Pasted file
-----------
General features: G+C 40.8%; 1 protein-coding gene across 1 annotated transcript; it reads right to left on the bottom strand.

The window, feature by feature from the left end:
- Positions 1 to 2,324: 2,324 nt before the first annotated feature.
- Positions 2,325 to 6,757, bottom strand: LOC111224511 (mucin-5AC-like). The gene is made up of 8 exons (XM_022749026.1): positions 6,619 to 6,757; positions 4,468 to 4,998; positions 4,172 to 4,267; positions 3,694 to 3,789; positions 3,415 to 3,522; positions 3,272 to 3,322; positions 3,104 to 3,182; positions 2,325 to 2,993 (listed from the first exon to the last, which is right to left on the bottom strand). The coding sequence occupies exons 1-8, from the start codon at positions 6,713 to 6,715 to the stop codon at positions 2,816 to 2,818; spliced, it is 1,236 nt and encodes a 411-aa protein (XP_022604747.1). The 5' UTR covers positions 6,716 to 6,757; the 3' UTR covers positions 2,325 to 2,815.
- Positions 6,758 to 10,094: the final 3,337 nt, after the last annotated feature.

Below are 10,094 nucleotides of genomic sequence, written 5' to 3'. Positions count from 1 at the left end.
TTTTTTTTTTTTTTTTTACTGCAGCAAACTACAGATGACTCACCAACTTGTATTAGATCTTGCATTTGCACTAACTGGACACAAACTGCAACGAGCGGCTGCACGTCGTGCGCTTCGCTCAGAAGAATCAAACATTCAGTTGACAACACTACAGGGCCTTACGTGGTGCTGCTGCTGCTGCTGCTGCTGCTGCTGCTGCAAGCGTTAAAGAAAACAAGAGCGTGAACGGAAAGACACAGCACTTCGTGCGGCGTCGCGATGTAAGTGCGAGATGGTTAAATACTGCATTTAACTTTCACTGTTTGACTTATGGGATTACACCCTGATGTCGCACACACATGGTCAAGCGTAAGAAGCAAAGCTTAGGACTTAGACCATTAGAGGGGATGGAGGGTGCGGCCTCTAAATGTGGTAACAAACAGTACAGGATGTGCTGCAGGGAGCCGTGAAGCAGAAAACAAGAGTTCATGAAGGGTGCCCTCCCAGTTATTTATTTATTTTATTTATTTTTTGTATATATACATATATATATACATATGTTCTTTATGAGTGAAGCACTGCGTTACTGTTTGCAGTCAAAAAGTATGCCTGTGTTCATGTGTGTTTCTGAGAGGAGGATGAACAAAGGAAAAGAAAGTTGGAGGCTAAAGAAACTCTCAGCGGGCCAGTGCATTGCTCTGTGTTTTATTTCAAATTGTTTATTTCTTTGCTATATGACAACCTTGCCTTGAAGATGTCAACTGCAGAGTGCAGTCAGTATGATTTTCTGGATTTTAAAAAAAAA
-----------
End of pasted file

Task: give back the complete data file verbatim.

General features: G+C 40.8%; 1 protein-coding gene across 1 annotated transcript; it reads right to left on the bottom strand.

The window, feature by feature from the left end:
- Positions 1 to 2,324: 2,324 nt before the first annotated feature.
- Positions 2,325 to 6,757, bottom strand: LOC111224511 (mucin-5AC-like). The gene is made up of 8 exons (XM_022749026.1): positions 6,619 to 6,757; positions 4,468 to 4,998; positions 4,172 to 4,267; positions 3,694 to 3,789; positions 3,415 to 3,522; positions 3,272 to 3,322; positions 3,104 to 3,182; positions 2,325 to 2,993 (listed from the first exon to the last, which is right to left on the bottom strand). The coding sequence occupies exons 1-8, from the start codon at positions 6,713 to 6,715 to the stop codon at positions 2,816 to 2,818; spliced, it is 1,236 nt and encodes a 411-aa protein (XP_022604747.1). The 5' UTR covers positions 6,716 to 6,757; the 3' UTR covers positions 2,325 to 2,815.
- Positions 6,758 to 10,094: the final 3,337 nt, after the last annotated feature.

Below are 10,094 nucleotides of genomic sequence, written 5' to 3'. Positions count from 1 at the left end.
TTTTTTTTTTTTTTTTTACTGCAGCAAACTACAGATGACTCACCAACTTGTATTAGATCTTGCATTTGCACTAACTGGACACAAACTGCAACGAGCGGCTGCACGTCGTGCGCTTCGCTCAGAAGAATCAAACATTCAGTTGACAACACTACAGGGCCTTACGTGGTGCTGCTGCTGCTGCTGCTGCTGCTGCTGCTGCAAGCGTTAAAGAAAACAAGAGCGTGAACGGAAAGACACAGCACTTCGTGCGGCGTCGCGATGTAAGTGCGAGATGGTTAAATACTGCATTTAACTTTCACTGTTTGACTTATGGGATTACACCCTGATGTCGCACACACATGGTCAAGCGTAAGAAGCAAAGCTTAGGACTTAGACCATTAGAGGGGATGGAGGGTGCGGCCTCTAAATGTGGTAACAAACAGTACAGGATGTGCTGCAGGGAGCCGTGAAGCAGAAAACAAGAGTTCATGAAGGGTGCCCTCCCAGTTATTTATTTATTTTATTTATTTTTTGTATATATACATATATATATACATATGTTCTTTATGAGTGAAGCACTGCGTTACTGTTTGCAGTCAAAAAGTATGCCTGTGTTCATGTGTGTTTCTGAGAGGAGGATGAACAAAGGAAAAGAAAGTTGGAGGCTAAAGAAACTCTCAGCGGGCCAGTGCATTGCTCTGTGTTTTATTTCAAATTGTTTATTTCTTTGCTATATGACAACCTTGCCTTGAAGATGTCAACTGCAGAGTGCAGTCAGTATGATTTTCTGGATTTTAAAAAAAAA